Photo of Fredrick L. McGhee courtesy of New York Public Library Digital Collections.

Earlier this year, the Editor of the Ramsey County History publication recommended that I read the biography of Fredrick L. McGhee: A Life on the Color Line, 1861-1912 written by Historian Paul D. Nelson. The book, published in 2002 by the Minnesota Historical Society Press, details the life of Fredrick Lamar McGhee a progressive figure in local and American history with a fascinating connection to Polk County.

Fredrick McGhee was born into slavery in Mississippi during the Civil War to Sarah Walker and Abraham McGhee. The family escaped slavery and left the John A. Walker Farm in 1864 with help from Union troops. From Mississippi, they traveled north to Tennessee.

McGhee’s educational career started at a Freedman’s school in Tennessee and in 1885 he earned his law degree from Knoxville College. He began practicing law in Chicago before moving to St. Paul, Minnesota in 1890- becoming Minnesota’s first Black lawyer. Some historians believe McGhee was the first Black lawyer west of the Mississippi River. In the Twin Cities, McGhee and his wife Mattie became community leaders, influencing intellectual, social, and political circles. Beyond practicing law, McGhee was a prolific writer, speaker, and pioneer in early desegregation and civil rights cases. He was highly involved and sought after in national racial and social equality discussions. 

McGhee represented Minnesota in the National Afro-American Council (NAAC) and through his participation in this organization he befriended W.E.B. Du Bois. His friendship with W.E.B. Du Bois, an early American civil rights activist, sociologist, and historian, led to the formation of the Niagara Movement which was the forerunner of what we know today as the NAACP- founded in 1909. W.E.B DuBois stated in McGhee’s 1912 eulogy that,” the honor of founding the organization belongs to F. L. McGhee, who first suggested it.”

Fredrick L. McGhee with the rest of the Niagara Movement (second row on the left with a small child on his lap). Photo courtesy of New York Public Library Digital Collections.

While McGhee’s work and social life were central, his friendships and family life were equally important. As early as 1889, he enjoyed many angling adventures on lakes like Sturgeon and Pokegama in Central and Northern Minnesota. He often traveled with a close friend, Dr. Valdo Turner, Minnesota’s first Black doctor. This love of spending time in nature led him and Mattie to Polk County, Wisconsin. In 1909, they purchased thirty-nine acres along the Apple River near Amery for $1,500. The couple quickly settled into their summer home and acquired farming equipment and some livestock. Nelson’s research states the land, “came with a little rustic frame house, and the McGhees spent most of their summers there.” The McGhees playfully called this place “Camp DuGhee” a combination of the last names Du Bois and McGhee. DuBois visited on more than one occasion along with friends and colleagues from the Twin Cities, Chicago, and even some international acquaintances.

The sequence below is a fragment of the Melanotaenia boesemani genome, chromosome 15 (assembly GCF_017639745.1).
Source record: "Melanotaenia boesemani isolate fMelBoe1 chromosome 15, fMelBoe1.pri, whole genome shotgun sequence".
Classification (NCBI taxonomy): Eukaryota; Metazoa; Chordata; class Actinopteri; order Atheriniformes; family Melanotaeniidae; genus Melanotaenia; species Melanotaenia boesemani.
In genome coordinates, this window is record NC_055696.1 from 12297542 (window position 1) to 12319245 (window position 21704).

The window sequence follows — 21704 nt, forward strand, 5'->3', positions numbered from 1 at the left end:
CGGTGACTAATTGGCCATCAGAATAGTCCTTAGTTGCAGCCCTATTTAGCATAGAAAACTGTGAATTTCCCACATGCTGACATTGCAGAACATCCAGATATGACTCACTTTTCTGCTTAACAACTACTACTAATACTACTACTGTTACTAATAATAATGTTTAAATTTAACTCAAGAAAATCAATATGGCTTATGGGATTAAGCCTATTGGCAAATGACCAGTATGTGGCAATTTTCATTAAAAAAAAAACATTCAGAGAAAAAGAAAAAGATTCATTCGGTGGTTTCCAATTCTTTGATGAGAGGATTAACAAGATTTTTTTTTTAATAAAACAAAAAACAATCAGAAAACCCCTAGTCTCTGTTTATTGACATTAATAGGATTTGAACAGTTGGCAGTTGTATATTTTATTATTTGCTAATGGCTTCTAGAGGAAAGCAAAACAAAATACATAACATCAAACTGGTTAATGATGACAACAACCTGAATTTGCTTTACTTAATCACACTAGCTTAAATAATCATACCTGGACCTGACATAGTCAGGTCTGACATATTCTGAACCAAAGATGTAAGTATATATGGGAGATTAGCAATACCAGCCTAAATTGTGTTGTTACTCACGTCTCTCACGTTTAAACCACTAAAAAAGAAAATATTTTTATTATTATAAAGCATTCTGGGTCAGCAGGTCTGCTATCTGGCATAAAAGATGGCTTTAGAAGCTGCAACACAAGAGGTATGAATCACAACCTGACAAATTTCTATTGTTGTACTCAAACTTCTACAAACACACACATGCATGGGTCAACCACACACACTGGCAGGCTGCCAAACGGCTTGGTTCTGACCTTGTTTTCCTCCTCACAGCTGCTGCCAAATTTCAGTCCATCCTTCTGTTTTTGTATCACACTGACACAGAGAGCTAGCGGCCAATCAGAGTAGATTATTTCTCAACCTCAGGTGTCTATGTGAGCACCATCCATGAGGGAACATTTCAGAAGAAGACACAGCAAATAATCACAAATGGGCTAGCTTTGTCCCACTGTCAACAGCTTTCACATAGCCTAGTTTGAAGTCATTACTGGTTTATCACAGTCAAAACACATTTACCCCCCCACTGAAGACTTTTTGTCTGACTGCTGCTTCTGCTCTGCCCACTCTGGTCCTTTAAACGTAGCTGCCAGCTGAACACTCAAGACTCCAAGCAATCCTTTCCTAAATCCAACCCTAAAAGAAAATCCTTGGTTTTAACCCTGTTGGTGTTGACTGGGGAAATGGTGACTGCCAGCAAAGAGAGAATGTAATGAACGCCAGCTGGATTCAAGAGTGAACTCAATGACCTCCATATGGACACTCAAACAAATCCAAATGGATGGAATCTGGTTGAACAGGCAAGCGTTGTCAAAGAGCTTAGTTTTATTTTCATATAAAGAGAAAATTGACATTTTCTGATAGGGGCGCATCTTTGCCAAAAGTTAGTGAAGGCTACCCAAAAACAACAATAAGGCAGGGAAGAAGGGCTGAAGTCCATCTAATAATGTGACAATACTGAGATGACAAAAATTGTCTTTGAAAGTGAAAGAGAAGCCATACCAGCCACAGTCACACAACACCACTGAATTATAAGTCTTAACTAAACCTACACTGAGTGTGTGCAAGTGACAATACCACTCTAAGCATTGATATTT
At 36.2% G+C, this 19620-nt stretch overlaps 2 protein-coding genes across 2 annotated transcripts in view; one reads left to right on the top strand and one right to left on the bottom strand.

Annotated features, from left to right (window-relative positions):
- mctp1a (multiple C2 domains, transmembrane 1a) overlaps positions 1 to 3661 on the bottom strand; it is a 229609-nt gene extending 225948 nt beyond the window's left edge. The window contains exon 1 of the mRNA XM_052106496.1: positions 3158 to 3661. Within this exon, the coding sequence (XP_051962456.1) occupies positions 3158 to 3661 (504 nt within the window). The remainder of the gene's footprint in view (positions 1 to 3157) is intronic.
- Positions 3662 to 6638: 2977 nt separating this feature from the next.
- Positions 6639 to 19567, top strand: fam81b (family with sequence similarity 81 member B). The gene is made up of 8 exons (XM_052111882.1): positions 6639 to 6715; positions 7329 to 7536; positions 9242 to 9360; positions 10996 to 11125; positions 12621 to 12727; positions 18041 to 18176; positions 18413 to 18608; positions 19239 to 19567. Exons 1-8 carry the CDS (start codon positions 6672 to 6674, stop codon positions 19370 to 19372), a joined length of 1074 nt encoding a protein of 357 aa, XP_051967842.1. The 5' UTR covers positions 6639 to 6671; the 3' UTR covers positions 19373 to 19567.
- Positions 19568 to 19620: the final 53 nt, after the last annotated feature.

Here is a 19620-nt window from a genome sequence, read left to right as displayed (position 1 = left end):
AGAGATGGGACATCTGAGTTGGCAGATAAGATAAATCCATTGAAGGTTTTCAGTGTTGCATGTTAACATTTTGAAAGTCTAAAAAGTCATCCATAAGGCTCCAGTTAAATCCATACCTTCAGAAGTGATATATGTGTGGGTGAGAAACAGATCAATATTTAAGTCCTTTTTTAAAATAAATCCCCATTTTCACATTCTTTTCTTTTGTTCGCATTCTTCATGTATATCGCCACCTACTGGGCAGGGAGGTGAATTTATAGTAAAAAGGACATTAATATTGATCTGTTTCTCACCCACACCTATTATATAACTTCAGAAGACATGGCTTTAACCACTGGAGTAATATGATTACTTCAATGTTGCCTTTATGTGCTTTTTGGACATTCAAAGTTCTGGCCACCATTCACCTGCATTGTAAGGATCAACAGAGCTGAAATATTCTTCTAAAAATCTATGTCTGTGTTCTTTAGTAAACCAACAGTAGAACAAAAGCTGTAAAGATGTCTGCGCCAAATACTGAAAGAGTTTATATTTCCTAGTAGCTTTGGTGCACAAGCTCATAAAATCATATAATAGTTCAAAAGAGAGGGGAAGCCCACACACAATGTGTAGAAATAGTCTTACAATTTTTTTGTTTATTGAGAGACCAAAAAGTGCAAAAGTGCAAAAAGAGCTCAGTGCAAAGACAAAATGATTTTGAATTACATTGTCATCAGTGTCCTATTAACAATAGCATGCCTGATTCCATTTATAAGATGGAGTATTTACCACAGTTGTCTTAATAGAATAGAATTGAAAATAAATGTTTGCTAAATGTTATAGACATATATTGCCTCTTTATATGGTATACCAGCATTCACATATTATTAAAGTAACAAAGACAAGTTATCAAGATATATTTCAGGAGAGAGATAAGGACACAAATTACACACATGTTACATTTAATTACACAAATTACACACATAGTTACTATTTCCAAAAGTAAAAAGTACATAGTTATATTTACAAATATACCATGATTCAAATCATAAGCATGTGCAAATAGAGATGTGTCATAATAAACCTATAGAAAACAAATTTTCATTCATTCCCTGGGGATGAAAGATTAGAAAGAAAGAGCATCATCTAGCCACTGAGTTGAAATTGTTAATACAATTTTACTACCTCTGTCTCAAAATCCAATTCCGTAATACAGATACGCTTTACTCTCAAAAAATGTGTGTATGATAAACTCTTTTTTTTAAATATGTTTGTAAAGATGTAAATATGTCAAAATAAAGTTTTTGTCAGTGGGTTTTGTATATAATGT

A newspaper mention of McGhee’s summer home in the August 6th, 1910 issue of The Appeal weekly. Photo courtesy of the Minnesota Historical Society.

In a 1933 remembrance of McGhee, W.E.B. Du Bois stated, “I remember camping with him one summer on the Apple River, Wisconsin, and his clients swarmed over the countryside and with boats invaded the lake where he was fishing in order to consult him. Around the campfire, he used to tell us extraordinary stories of his adventures.”

Unfortunately, Fredrick’s years at Camp DuGhee were few and in September of 1912, Frederick L. McGhee died from complications from a blood clot. He was only 50 years old. McGhee’s memorial service was held at Pilgrim Baptist Church in St. Paul. The auditorium overflowed with friends, colleagues, and admirers of all socioeconomic backgrounds. At the resolution of the service, the audience stood and sang “We Shall Meet Beyond the River” to honor their friend, lawyer, and community leader.

From reading Nelson’s biography of McGhee, it is clear that critical discussions on race, politics, and the perhaps early principles of the NAACP were a part of the time spent fishing, farming, and relaxing at Camp DuGhee. It is incredible to learn that one man’s connection to Polk County enhances our understanding of local history and the St. Croix River Valley’s significance as an influential backdrop for progressive American thought leaders.